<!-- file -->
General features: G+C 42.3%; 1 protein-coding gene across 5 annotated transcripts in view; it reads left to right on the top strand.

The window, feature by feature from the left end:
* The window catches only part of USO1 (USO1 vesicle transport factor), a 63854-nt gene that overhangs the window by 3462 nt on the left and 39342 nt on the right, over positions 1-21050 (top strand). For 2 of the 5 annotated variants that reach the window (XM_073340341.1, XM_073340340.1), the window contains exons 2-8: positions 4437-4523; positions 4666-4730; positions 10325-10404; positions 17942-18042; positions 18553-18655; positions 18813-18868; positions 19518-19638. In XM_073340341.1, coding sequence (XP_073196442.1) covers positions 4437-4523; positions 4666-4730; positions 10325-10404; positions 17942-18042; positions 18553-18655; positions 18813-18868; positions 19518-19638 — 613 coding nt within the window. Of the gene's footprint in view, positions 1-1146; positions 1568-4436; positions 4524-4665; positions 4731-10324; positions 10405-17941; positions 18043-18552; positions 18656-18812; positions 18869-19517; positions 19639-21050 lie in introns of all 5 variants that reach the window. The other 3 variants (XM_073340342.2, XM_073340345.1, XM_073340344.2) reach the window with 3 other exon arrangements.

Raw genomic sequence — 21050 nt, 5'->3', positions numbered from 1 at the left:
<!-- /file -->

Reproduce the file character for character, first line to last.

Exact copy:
General features: G+C 42.3%; 1 protein-coding gene across 5 annotated transcripts in view; it reads left to right on the top strand.

The window, feature by feature from the left end:
* The window catches only part of USO1 (USO1 vesicle transport factor), a 63854-nt gene that overhangs the window by 3462 nt on the left and 39342 nt on the right, over positions 1-21050 (top strand). For 2 of the 5 annotated variants that reach the window (XM_073340341.1, XM_073340340.1), the window contains exons 2-8: positions 4437-4523; positions 4666-4730; positions 10325-10404; positions 17942-18042; positions 18553-18655; positions 18813-18868; positions 19518-19638. In XM_073340341.1, coding sequence (XP_073196442.1) covers positions 4437-4523; positions 4666-4730; positions 10325-10404; positions 17942-18042; positions 18553-18655; positions 18813-18868; positions 19518-19638 — 613 coding nt within the window. Of the gene's footprint in view, positions 1-1146; positions 1568-4436; positions 4524-4665; positions 4731-10324; positions 10405-17941; positions 18043-18552; positions 18656-18812; positions 18869-19517; positions 19639-21050 lie in introns of all 5 variants that reach the window. The other 3 variants (XM_073340342.2, XM_073340345.1, XM_073340344.2) reach the window with 3 other exon arrangements.

Raw genomic sequence — 21050 nt, 5'->3', positions numbered from 1 at the left: